• October 28, 2015


An extremely detailed response from Department of Economic Development Minister, Laurence Skelly MHK, to our query about deaths and injuries on Manx registered vessels.

We submitted the query following the publication of the latest fatalities report involving the vessel MV Sally Ann C.

The text of our query (from the CL facebook site) is here:


As stated the reply is very comprehensive and includes a detailed chart of statistics which gives a complete breakdown from 1984 (the inception of the register) to 2015.

The bald overall total of deaths is 159. However the picture is not as bleak as that statistic would indicate as of these 89 are said to be from ‘natural causes, suicide, suspected suicide or misadventure ashore’.

Of the 159 total 70 (approx 40%) are recorded as ‘shipboard accidents’.

The statistical breakdown gives the cause of accidental death and this is broken down into 12 categories. By far the largest number is ‘man overboard’ at 18. The next highest category is ‘enclosed space’ accidents at 10 (this was the situation on the Sally Ann C). The final high category number is ‘fall’ which total 8.

The statistics also show how the register has grown since 1984 and that obviously influences the incidence of accidents in recent years with ‘total deaths’ being close to or in double figures since 2004.

As indicated the League is grateful for the detailed information and will take up on the offer of a meeting contained at the conclusion of the Ministers letter.

The text of the Minister’s letter is set out below (the statistics table cannot be published with this release but is available on request):

“Bernard Veen

Thank you for your letter dated 9th October 2015 in which you have noted your concern over the recent report on the fatalities on the Sally Ann C.

I would like to assure you that the safety of seafarers on board Manx registered ships is of the highest priority. The Isle of Man Ship Registry operates a register which requires high standards and a high level of safety culture from the companies operating Manx ships. As the regulator, the Isle of Man Ship Registry ensures all international standards are upheld by inspections and audits on board and in the offices of the operating companies.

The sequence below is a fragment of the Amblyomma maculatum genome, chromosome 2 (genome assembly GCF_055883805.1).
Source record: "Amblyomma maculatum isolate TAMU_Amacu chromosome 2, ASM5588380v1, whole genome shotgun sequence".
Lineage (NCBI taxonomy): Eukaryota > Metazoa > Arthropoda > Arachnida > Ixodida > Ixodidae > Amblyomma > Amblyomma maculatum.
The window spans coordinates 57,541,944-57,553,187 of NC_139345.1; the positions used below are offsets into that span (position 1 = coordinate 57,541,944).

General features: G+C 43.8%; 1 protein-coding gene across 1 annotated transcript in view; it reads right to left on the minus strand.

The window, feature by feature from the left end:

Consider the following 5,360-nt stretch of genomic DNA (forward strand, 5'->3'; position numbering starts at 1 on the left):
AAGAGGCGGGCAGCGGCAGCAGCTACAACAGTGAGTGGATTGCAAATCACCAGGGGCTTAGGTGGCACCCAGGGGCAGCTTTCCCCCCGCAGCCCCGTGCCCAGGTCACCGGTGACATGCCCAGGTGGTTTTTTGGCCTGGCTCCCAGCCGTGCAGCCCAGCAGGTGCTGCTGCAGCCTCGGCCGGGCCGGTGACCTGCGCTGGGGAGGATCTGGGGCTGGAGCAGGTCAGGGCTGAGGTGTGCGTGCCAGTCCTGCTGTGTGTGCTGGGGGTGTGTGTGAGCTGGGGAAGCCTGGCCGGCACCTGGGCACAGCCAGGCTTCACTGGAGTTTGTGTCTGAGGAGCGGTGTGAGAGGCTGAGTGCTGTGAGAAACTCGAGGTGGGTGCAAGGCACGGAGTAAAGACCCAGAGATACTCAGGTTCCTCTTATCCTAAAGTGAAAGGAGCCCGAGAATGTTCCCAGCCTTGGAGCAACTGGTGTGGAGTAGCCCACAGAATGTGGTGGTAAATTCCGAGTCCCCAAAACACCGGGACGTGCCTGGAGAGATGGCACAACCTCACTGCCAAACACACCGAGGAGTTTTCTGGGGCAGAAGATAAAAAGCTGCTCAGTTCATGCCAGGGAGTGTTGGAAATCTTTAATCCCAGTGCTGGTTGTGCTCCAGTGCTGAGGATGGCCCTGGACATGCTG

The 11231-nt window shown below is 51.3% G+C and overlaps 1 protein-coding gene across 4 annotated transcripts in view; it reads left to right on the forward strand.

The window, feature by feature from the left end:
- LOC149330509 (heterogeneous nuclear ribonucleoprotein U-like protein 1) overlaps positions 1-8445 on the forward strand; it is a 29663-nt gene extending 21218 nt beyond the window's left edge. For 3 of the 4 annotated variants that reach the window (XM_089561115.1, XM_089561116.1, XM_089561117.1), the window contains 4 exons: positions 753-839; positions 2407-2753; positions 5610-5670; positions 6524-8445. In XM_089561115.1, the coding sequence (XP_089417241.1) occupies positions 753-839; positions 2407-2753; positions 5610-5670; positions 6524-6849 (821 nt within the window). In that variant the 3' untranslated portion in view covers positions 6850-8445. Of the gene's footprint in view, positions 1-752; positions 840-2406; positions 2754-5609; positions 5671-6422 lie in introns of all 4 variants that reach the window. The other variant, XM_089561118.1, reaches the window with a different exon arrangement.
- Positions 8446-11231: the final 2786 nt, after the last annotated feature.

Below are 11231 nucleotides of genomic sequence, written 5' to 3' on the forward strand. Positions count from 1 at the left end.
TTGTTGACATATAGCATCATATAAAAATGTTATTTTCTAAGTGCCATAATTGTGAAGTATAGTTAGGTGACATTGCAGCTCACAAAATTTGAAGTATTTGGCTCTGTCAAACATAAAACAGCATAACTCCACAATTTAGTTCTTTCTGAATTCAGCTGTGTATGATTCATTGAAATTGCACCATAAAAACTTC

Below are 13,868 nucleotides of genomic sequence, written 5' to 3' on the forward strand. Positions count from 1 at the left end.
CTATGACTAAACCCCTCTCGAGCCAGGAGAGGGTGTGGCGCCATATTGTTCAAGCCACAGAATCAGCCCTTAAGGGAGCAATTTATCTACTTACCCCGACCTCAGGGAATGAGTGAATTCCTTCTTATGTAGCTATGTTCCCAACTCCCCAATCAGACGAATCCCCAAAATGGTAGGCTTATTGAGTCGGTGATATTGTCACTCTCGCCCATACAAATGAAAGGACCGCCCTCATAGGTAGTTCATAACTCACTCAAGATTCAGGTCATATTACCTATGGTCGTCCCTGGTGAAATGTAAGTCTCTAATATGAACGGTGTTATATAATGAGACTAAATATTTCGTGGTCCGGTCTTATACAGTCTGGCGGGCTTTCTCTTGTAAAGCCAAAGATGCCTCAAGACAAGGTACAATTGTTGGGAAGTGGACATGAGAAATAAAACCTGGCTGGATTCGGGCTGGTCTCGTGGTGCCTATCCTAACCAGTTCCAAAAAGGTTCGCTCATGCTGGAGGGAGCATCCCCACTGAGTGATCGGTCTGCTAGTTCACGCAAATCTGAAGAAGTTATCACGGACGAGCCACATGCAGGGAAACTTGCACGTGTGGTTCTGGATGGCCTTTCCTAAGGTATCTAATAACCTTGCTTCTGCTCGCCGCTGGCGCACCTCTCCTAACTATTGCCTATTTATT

The report into the accident on board the Sally Ann C has generated a great deal of interest in the industry as accidents which are the result of enclosed space entries continue to be a very high priority for the international shipping industry to resolve. It is important that all accidents are fully investigated and the report and its findings issued to the International Maritime Organisation (IMO) and promulgated to the shipping world in a timely manner. Each Flag State must play its part and the Isle of Man is committed to ensuring that lessons are learned to prevent recurrence of such incidents. The Isle of Man is highly respected in this regard with thorough investigations and timely reports which are conducted and published in line with the IMO Casualty Investigation Code.

The maritime industry is a hazardous environment. Whilst there have been great strides in global standards for training and certification of seafarers and in the global implementation of safety management systems, statistics slow 2,000 seafarers die every year at sea on board the world’s 85,000 merchant ships. Many of these deaths will be from natural causes and not all as a result of accidents, as ships are living as well as working environments. On our own register, at any one time, there will be in the region of 9,500 seafarers on board Manx registered ships and yachts, working in some of the world’s most hazardous environments. As requested, I have enclosed statistics showing the cases of reported deaths on Isle of Man registered vessels from the register’s establishment as an international register in 1984 through to September 2015.

As Minister, I remain absolutely confident that the Department’s Ship Registry is run in a very professional manner and is a very effective regulator. One which has the safety of the seafarers on Manx ships at the core of its existence. The register continues to play its part in enhancing the safety of life at sea by working with its colleagues at IMO to develop new standards and regulations and works with the maritime industry to advise on safety matters.

If it helps, I would like to invite the Celtic League to visit the Ship Registry to discuss any issues you may have in a frank and open forum.

Lhiuish dy firrinagh
Hon Laurence Skelly MHK
Minister for Economic Development”

(Please note this letter is scanned every effort is made to avoid errors and any textual errors that do occur are the responsibility of the Celtic League)

Issued by: The Celtic News



The Celtic League established in 1961 has branches in the six Celtic Countries. It promotes cooperation between the countries and campaigns on a range of political, cultural and environmental matters. It highlights human rights abuse, military activity and socio-economic issues


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